Show Summary Details
Page of



Philip James

Page of

PRINTED FROM OXFORD MEDICINE ONLINE ( © Oxford University Press, 2022. All Rights Reserved. Under the terms of the licence agreement, an individual user may print out a PDF of a single chapter of a title in Oxford Medicine Online for personal use (for details see Privacy Policy and Legal Notice).

date: 16 May 2022

Obesity is of increasing public health importance. Recent increases in life expectancy in high-income countries may be threatened by the rapid rise in the prevalence of obesity and associated health problems, including diabetes mellitus. Obesity has also emerged as an increasing concern in many middle-income countries. This chapter begins by analysing definitions of obesity, including older standard values of weight-for-height, more recent classifications based on body mass index (BMI) for adults and children, as well as classifications of abdominal obesity based on waist circumference. The association of anthropometric indices with ethnic origins is discussed and the rationale for population-specific criteria for abdominal obesity is outlined. Application of these criteria in population surveys from 191 countries around the year 2000 suggest that there were about 1.1 billion overweight and obese adults in the world of whom 320 million were obese with BMI of 30 kg/m2 or more. More than half of overweight people are in middle- or low-income countries. About 10 per cent of boys and 9 per cent of girls aged 5–17 years are overweight, based on recently developed international standard criteria. Obesity is associated with a range of morbidity including well-known associations with diabetes and coronary heart disease and less appreciated impacts on respiratory function, sleep, and back and joint pains that contribute to diminished physical activity. Obesity is estimated to be one of the three risk factors that contribute most to the global burden of disability-adjusted life years lost (DALYs). Preventive interventions must target adults as well as children because it is in adult life that the greatest increases in obesity and its complications occur. Overweight and obesity result from small errors in energy balance, which lead to weight increments and the persistence of weight gain. In high-income countries, physical activity and energy expenditure have declined due to decrease in physical activity in work, commuting, and domestic activities while leisure-time physical activities have remained stable. Overall energy intakes have been declining. Interventions to reduce overweight and obesity must be made at individual, community, and societal levels. These may include changes in the physical environment that promote safe physical activity; economic measures using incentives or taxes to promote change; policy interventions to encourage, for example, breast feeding within healthcare settings; and sociocultural interventions including strategies for health promotion.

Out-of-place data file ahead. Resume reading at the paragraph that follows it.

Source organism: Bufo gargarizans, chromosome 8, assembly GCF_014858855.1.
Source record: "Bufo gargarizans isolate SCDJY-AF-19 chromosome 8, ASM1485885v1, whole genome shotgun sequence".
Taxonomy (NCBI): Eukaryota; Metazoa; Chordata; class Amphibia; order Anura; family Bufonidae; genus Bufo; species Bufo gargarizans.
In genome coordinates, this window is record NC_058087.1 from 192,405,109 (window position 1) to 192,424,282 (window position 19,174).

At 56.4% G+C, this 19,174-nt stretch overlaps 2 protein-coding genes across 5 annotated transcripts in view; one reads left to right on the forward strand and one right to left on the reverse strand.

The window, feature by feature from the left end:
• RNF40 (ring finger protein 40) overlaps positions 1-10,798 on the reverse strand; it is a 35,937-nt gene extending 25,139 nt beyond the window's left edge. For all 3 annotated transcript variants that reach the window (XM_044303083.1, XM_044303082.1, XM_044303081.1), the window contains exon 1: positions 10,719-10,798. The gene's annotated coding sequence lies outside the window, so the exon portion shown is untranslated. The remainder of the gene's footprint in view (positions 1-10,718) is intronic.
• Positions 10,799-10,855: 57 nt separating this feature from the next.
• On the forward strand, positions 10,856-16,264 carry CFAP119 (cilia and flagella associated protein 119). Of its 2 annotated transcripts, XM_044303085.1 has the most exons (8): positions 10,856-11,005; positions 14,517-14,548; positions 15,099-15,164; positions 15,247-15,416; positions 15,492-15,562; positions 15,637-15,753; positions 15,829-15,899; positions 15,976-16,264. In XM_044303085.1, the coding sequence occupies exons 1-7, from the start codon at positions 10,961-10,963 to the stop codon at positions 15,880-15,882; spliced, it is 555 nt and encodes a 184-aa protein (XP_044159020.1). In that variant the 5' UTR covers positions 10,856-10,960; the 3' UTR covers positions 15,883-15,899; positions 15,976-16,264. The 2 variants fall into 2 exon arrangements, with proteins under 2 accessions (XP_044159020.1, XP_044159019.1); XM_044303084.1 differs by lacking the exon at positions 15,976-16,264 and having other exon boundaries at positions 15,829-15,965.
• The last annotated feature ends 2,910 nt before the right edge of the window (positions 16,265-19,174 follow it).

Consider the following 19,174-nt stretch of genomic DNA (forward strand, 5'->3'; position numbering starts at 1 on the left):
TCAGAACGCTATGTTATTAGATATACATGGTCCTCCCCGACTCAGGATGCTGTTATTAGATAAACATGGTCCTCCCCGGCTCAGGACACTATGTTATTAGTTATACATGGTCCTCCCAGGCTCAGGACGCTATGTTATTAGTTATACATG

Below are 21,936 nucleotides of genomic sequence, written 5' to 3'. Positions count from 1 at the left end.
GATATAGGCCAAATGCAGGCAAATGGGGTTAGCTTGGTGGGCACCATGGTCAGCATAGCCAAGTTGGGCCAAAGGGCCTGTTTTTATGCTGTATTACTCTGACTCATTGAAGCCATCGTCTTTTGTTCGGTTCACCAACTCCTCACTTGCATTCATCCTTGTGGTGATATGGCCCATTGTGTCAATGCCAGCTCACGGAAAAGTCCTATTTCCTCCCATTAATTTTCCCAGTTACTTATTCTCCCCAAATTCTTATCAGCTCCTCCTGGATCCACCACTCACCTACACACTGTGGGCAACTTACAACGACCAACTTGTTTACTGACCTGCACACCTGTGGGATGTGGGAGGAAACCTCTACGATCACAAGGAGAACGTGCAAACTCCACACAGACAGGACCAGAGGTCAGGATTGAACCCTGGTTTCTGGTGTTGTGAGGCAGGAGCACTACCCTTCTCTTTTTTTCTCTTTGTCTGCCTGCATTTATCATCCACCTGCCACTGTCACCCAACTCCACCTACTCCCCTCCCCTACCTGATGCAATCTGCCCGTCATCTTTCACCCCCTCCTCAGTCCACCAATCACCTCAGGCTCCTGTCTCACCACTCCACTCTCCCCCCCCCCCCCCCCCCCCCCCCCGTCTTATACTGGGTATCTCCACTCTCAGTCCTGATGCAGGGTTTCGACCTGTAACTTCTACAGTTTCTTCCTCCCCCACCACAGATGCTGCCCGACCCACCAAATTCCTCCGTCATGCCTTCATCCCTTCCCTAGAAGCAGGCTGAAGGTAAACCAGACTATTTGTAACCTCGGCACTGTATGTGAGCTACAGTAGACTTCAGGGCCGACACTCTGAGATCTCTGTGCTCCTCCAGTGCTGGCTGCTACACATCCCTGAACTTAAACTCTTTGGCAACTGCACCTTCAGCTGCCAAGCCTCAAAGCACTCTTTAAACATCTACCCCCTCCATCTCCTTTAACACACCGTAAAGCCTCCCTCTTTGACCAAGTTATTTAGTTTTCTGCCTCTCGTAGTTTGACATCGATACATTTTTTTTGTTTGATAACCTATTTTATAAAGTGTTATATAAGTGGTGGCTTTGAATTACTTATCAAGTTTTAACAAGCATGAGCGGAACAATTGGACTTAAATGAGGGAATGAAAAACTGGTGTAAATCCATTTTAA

Access to the complete content on Oxford Medicine Online requires a subscription or purchase. Public users are able to search the site and view the abstracts for each book and chapter without a subscription.

Please subscribe or login to access full text content.

If you have purchased a print title that contains an access token, please see the token for information about how to register your code.

For questions on access or troubleshooting, please check our FAQs, and if you can't find the answer there, please contact us.